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(Archived Sep 5, 2006)
 

Lessons from Business Week (Commentary)

Tale of 2 Barrels: Stable Region Big Fields
"Enormously Profitable" for Oil Companies

By RICHARD FINEBERG
June 6, 2006

Two depictions of an oil barrel tell the story: In April, BP presented legislators with a brightly colored picture of a barrel purportedly showing that BP loses money on the North Slope at oil prices below $22.50 per barrel. The April 30 article published at this site refuted this misleading notion. The cover of Business Week May 15 also features a barrel of oil. Inside, the magazine reports that BP and its partners are "milking" Alaska's North Slope "for all that it's worth." (Continued below image.).

BP's so-called "Breakeven Barrel" which masquerades  more than $5.00 per barrel in profits.

Big Oil Companies Face Barrels of Global Problems Despite Record Profits

Approaching overhaul of the state's petroleum revenue fiscal regime from the narrow confines of the misguided proposals of Governor Frank Murkowski, The Alaska State Legislature continues to argue over relatively small changes to the panoply of proposed concessions to the major North Slope producers in pursuit of an ephemeral natural gas line. By taking this approach, the Legislature continues on a course that may be setting the stage for industry plunder of Alaska's oil wealth.


The paradox of this situation is revealed in the reality that underlies the two barrels -- one drawn by BP, the other on the cover of Business Week. Both refer to a per-barrel value of approximately $22.00, but there is a big difference. As discussed April 30, BP's misleading barrel is drawn to claim BP makes nothing at oil prices below $22.50 per barrel due to high production costs. In its article, Business Week also refers to a barrel of North slope crude that BP sells for $22.00. But that barrel is still in the ground (discovered but not produced). It therefore has no production costs, only finding costs

The May 15 Business Week article, which describes an industry beleaguered around the globe as governments insist on a bigger cut of the net revenue from high oil prices, is not unsympathetic to the industry.

"Yes, we know it sounds ridiculous," writes Business Week. "Exxon Mobil Corp. has been reporting the lushest earnings in the history of the business . . . . Combining the forecasted 2006 earnings of BP, Royal Dutch Shell, Chevron, Toital, ConocoPhillips, and Exxon Mobil, and you get roughly $135 billion, a sum greater than the gross domestic prroduct of the Czech Republic or Israel. These companies, moreover, enjoy huge political clout in their home countries, have spotty environmental records, and staunchly defend outrageous prices at the gasoline pump." (Business Week [BW], May 15, 2006, p. 66 [1].)

But, the article continues, "you don't have to love the big oil companies to worry about their ability to provide us with the energy we need. That job is getting difficult, thanks to technical challenges, competition from national oil companies, and demanding, even hostile foreign governments." Host countries are renegotiating existing contracts to achieve better terms than the industry offered as recently as a decade ago, when oil prices were low; some are nationalizing assets. New contract terms are tougher, too. For example, "[r]ecent auctions of exploration blocks in Algeria, Libya and Egypt have yielded terms that many executives believe won't generate returns to compensate for ever-higher risks." (BW, pp. 67-69.)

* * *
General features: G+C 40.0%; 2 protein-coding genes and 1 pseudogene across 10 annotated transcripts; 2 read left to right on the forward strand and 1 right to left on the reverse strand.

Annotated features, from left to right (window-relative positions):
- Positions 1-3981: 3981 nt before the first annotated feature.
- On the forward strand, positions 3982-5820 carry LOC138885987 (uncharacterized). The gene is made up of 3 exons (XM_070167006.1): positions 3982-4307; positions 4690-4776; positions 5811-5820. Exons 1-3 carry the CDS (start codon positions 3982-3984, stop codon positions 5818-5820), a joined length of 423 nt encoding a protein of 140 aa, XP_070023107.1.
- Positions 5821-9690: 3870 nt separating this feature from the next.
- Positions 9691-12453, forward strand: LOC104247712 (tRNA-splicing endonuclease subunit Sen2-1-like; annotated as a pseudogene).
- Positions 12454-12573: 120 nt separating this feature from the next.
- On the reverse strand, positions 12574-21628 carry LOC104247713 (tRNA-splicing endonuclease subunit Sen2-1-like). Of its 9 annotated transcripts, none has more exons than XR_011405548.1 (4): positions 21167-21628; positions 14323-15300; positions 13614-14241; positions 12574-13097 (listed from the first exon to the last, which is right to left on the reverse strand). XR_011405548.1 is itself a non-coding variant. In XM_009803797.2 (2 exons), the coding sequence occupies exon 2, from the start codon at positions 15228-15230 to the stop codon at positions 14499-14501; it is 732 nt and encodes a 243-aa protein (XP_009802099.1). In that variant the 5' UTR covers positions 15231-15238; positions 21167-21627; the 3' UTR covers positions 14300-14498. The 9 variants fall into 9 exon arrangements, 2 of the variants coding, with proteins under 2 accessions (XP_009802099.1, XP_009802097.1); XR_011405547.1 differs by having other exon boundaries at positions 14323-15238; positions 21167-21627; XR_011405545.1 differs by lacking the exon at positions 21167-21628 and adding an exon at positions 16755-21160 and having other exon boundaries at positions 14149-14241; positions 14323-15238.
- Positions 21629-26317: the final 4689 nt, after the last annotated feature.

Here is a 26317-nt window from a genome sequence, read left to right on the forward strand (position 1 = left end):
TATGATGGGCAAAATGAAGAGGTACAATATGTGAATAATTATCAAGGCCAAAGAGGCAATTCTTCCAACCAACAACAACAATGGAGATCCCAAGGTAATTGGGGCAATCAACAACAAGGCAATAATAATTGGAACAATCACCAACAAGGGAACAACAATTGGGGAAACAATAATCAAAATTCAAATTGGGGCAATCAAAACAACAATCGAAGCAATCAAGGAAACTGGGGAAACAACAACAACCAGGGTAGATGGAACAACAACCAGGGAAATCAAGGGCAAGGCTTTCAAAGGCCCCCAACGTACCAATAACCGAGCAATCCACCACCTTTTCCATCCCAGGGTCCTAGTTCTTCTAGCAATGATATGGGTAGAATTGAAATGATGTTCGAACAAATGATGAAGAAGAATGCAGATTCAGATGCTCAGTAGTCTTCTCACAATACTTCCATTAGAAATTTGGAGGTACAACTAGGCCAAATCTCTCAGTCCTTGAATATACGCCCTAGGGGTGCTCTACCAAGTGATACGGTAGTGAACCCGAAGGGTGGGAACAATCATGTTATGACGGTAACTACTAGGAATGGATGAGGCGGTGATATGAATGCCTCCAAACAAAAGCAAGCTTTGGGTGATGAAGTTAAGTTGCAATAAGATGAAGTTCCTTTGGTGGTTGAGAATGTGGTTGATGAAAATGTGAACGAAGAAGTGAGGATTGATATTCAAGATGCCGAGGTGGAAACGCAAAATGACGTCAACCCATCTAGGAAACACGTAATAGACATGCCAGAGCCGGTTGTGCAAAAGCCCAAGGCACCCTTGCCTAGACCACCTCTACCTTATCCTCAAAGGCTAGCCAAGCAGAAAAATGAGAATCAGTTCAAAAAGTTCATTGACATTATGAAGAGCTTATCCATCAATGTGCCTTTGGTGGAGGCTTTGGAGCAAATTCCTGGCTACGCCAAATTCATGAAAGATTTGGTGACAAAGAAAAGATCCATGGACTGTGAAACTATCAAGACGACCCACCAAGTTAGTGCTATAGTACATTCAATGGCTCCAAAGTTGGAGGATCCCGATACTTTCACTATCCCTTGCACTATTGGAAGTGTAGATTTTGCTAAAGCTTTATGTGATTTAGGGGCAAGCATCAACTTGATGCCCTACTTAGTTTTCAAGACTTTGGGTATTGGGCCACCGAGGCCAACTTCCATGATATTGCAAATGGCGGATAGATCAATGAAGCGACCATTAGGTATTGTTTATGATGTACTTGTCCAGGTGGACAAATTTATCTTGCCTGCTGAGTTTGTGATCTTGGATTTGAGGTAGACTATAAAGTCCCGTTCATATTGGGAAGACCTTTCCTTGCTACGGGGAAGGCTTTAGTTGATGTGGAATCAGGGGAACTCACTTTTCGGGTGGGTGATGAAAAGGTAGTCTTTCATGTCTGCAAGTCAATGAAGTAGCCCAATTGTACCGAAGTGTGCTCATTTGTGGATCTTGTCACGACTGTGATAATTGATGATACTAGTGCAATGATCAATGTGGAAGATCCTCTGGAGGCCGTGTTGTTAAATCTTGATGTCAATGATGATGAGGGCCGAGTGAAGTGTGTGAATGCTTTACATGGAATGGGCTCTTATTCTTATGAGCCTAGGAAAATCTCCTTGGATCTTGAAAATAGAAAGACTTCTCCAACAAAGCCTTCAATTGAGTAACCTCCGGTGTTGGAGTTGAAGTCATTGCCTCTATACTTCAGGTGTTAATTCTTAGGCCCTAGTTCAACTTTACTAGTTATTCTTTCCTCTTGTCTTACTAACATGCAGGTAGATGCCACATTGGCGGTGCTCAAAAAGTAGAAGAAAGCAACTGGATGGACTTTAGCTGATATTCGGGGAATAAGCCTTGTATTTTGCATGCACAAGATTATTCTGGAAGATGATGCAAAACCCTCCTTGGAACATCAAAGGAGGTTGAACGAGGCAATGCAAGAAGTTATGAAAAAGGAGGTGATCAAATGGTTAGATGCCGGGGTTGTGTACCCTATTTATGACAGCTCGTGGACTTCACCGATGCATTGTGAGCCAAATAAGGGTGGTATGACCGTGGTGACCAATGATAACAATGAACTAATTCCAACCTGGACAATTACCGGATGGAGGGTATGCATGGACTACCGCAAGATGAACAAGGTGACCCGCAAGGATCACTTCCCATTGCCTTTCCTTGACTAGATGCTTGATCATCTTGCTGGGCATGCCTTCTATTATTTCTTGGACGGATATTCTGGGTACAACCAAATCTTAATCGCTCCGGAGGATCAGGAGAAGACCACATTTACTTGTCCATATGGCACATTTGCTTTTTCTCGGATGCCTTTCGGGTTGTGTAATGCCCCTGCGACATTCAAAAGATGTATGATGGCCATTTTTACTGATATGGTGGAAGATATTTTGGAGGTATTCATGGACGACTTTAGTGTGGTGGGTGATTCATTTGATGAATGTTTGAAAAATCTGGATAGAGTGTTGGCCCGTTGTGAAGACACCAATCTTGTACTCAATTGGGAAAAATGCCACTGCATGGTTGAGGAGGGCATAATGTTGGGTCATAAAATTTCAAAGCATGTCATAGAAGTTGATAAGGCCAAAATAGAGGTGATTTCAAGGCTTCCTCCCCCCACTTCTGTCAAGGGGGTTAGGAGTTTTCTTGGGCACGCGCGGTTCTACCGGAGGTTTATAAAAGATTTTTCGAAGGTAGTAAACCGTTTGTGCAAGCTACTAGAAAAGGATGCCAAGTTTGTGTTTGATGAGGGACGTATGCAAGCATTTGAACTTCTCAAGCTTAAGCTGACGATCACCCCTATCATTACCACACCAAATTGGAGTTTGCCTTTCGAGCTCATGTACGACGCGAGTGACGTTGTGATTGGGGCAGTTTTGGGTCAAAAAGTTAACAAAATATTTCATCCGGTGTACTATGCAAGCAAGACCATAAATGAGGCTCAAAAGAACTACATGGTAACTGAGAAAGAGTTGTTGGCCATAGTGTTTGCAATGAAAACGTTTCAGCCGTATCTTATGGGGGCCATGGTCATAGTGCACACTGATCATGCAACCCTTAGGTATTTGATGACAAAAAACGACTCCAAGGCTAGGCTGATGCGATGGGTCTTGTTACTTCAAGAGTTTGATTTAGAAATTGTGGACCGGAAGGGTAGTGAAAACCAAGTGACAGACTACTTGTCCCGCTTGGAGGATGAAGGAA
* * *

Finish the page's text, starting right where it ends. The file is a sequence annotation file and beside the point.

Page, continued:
At this point Alaska enters the story: "Given these ever-tighter restrictions," Business Week reports, "the oil majors are milking the acreage they hold in polticially stable zones for all that it's worth. They include the North Sea, the Gulf of Mexico, and the North Slope of Alaska. Discovered in the 1960s and '70s, they are being depleted. As these fields dwindle, their scarcity value as safe zones is shooting up: BP recently sold fields in the Gulf of Mexico to Apache Corp. for $22 a barrel. Two years ago, the price might have been around $7 per barrel." (BW, p. 70.)

This description of the industry's global problems and the unusual position of the North Slope as a politically safe cash cow for its owners underscores the importance of determining whether the concessions the Murkowski administration proposes to offer to the industry are reallly necessary. The administration proposes to switch from a price-based production tax to a profits-based tax. Former state officials familiar with Alaska's revenue collection battles (this writer included) believe the switch would enable the industry to reduce taxes by claiming excessive cost deductions. At the same time, the Murkowski administration proposes to give up court and regulatory avenues of redress that have enabled the state to secure a significant portion of past revenue underpayments. Together, these concessions may outweigh the uncertain effects of the relatively small, incremental changes to the production tax rate, which are offset -- to a significant but unknown degree -- by tax credits and deductions in a complex arrangement aimed at overall revenue neutrality.